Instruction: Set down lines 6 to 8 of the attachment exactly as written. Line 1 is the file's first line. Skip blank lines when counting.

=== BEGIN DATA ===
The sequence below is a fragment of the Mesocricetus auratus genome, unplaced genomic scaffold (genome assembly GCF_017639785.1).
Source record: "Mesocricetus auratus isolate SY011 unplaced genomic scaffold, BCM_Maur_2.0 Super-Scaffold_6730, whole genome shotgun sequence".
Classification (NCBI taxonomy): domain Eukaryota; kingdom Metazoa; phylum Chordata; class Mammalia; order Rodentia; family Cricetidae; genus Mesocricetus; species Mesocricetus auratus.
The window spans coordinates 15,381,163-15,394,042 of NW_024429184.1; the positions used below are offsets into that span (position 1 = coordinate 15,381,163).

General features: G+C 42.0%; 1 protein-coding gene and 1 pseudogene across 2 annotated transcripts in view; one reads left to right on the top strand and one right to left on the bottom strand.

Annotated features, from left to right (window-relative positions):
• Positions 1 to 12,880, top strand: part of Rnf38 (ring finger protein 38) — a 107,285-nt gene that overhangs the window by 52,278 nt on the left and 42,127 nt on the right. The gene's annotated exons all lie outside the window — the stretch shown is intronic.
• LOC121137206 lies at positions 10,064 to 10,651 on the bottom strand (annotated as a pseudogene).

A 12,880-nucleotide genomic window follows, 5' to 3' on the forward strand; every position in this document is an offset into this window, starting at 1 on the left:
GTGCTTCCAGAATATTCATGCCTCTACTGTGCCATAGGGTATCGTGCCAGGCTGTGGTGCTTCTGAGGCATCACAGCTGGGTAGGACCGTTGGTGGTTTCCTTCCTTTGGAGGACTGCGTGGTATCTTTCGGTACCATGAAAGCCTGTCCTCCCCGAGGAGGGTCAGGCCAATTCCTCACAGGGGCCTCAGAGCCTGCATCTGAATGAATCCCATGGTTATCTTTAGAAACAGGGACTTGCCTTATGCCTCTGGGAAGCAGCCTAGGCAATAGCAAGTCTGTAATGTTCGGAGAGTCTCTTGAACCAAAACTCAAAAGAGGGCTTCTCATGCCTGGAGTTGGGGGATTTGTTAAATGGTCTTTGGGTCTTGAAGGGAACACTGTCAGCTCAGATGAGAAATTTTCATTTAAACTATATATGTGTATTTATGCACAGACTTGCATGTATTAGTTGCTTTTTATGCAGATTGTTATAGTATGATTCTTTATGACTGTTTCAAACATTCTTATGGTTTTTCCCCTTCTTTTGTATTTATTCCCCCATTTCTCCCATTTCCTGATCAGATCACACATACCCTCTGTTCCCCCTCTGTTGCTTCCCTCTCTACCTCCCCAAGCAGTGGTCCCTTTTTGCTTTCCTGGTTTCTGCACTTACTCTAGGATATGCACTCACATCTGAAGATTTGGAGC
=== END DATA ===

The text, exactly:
Annotated features, from left to right (window-relative positions):
• Positions 1 to 12,880, top strand: part of Rnf38 (ring finger protein 38) — a 107,285-nt gene that overhangs the window by 52,278 nt on the left and 42,127 nt on the right. The gene's annotated exons all lie outside the window — the stretch shown is intronic.
• LOC121137206 lies at positions 10,064 to 10,651 on the bottom strand (annotated as a pseudogene).